“They don’t know any different. Some of them were burned when they were little,” she said. “I went 30-something years being a normal adult, not being a burn survivor. And seeing how they handled themselves compared to how I was handling myself just kind of made me realize I needed to stop feeling sorry for myself.”
She also realized that she could help people again — a void she had felt ever since she knew she could no longer be a firefighter.
“That was the hardest struggle I had, because I had this overwhelming need that I needed to help take care of people,” Roach said.
Once she moved on, she found nursing school might help her fill the void. After that, it took her another three years to get the confidence and willpower to sign up for classes.
“Mentally, I had to get myself to the right place ... and be a good example for my daughter and my son,” she said.
And as the healing continued, she embraced the extra time she had with her children. Before the accident, she and her husband John, himself a firefighter in Alpharetta, had more than four jobs between them.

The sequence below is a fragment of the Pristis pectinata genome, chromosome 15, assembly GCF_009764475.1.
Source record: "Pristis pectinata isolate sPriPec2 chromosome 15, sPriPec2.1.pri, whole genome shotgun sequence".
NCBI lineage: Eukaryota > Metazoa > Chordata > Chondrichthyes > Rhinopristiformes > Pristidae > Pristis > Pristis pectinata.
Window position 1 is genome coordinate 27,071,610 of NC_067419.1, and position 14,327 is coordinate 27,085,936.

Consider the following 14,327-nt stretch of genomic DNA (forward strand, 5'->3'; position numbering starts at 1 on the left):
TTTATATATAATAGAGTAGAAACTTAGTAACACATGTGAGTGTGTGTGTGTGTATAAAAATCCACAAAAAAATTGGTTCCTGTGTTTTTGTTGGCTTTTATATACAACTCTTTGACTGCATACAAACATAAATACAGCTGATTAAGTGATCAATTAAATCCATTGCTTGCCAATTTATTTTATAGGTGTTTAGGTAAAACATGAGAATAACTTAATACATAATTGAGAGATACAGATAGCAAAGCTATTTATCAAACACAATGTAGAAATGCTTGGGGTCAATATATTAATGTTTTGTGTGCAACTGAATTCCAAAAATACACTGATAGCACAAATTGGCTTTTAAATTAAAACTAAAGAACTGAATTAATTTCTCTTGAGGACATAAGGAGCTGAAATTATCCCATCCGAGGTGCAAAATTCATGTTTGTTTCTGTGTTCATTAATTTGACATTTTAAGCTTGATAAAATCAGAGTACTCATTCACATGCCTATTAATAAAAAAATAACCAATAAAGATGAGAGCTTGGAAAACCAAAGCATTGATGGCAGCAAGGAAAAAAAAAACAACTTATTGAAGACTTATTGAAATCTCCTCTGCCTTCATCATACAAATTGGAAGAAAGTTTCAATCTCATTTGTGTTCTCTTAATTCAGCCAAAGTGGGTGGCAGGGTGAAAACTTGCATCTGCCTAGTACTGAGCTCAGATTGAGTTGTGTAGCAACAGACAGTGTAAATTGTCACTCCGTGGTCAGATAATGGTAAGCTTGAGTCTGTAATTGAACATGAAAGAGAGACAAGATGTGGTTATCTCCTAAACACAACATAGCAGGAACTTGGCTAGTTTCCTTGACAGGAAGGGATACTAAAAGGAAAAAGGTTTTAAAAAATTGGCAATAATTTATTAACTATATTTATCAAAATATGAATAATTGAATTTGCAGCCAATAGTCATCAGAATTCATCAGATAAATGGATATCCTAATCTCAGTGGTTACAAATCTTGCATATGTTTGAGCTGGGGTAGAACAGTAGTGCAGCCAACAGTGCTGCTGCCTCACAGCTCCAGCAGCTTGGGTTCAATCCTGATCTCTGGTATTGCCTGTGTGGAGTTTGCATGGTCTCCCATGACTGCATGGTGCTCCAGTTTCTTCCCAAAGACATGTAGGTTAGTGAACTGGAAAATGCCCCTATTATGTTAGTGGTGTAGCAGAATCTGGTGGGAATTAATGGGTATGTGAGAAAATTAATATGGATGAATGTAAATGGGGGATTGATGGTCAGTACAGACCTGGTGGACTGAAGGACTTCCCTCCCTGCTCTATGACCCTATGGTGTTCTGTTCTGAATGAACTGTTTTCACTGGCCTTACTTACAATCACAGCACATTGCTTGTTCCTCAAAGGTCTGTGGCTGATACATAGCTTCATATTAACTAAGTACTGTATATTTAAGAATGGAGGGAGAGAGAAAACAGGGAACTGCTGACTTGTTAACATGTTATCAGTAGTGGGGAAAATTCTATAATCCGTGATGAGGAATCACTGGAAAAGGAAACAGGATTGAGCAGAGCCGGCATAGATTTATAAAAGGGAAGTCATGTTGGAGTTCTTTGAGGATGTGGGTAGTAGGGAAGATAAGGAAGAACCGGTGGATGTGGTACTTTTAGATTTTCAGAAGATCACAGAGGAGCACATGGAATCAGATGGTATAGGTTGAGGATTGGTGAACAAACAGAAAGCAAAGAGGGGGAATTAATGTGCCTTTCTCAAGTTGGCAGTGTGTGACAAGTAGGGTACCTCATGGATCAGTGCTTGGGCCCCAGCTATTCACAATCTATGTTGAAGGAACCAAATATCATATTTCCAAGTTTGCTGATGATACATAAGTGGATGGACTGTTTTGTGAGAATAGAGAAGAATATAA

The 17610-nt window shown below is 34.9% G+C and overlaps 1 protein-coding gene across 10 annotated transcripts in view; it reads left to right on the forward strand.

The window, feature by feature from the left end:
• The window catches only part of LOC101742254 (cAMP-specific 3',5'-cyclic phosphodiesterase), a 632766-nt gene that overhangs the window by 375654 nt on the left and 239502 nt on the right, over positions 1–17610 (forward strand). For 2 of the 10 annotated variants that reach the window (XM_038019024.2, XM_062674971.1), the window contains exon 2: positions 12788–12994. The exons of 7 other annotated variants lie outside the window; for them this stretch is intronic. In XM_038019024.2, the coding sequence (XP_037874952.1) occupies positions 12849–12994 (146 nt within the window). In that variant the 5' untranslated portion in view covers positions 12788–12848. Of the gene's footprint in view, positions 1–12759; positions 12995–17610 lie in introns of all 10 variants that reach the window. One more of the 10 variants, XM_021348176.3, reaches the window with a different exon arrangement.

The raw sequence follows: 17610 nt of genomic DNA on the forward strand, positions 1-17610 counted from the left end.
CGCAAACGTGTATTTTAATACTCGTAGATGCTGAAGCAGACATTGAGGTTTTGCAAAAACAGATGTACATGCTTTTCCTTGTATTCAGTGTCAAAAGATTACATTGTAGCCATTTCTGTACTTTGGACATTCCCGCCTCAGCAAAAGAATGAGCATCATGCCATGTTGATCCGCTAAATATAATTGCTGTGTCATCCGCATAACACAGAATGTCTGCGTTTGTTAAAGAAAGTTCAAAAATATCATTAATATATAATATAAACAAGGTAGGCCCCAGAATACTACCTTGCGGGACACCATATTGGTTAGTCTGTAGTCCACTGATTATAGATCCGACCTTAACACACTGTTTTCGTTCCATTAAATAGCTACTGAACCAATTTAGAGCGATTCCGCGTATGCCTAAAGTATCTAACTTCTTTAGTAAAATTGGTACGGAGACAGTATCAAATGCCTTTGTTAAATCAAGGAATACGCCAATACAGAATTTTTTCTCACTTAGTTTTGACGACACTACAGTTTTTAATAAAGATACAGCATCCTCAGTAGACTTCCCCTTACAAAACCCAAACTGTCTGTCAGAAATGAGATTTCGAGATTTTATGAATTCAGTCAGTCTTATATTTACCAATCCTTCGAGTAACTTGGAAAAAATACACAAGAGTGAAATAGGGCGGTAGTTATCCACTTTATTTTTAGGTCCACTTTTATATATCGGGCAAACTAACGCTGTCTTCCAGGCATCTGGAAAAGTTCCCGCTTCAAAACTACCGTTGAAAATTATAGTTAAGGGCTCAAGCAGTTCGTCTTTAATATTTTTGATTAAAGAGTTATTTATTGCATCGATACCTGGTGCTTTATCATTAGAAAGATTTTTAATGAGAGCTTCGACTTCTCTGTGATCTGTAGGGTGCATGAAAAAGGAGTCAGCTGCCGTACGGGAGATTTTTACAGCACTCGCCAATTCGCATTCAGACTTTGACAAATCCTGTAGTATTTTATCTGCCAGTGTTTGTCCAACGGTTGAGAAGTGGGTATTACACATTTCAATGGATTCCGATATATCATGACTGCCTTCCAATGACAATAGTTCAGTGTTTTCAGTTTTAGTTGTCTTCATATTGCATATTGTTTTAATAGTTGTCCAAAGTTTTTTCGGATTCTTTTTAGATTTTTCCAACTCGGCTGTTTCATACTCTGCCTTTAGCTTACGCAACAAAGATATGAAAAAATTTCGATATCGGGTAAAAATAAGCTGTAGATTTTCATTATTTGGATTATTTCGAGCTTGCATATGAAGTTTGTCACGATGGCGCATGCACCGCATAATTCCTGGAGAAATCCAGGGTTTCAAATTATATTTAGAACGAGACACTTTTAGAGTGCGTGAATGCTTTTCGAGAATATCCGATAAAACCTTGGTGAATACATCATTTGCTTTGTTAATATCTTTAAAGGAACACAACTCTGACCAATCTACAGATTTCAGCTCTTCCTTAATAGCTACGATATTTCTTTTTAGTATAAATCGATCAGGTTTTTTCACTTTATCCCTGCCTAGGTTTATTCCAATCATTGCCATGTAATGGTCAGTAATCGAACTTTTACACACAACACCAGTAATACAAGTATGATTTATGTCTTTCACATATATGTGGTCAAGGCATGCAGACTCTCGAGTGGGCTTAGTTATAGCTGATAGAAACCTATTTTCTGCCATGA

“We weren’t focusing on our family; we were focusing on what a young couple should be doing — earning money, trying to make it on a firefighter’s salary, because it’s tough,” she said.
Family first, no regrets
Losing Roach’s salary has meant the couple’s budget has had to shrink. But there are no regrets about the extra time spent with their children. Roach gets to attend meetings with teachers, she co-leads her daughter’s Girl Scout group and she coaches their sports teams.
“Now, they are our first priority,” she said.
Roach said she still wakes up at night, thinking about what she could have done better to prevent the
injury, even though she knows there were a lot of things she and her colleagues did right.
And she doesn’t want anyone else to go through it.
Now she travels around the country, talking to firefighters about the accident and what might have prevented it. In Hall, the incident prompted fire officials to acquire the funds for more thermal imaging cameras and to use them early on in every fire call.
The cameras allow firefighters to see “hot spots” through walls and floors. Having one with her in 2007 might have prevented Roach from stepping through the burned-out floor.
A letter Roach wrote to her former co-workers Friday urged them to “train like your life depends on it, because it does.”
“I hate what happened to me, and if I can prevent it from happening to another firefighter, I feel like I’ve really made a difference,” she said. It’s another way for me to heal, too.”
“It makes me feel like I just didn’t roll over and die and that I’m not trying to sit there and just dwell in my own self pity.”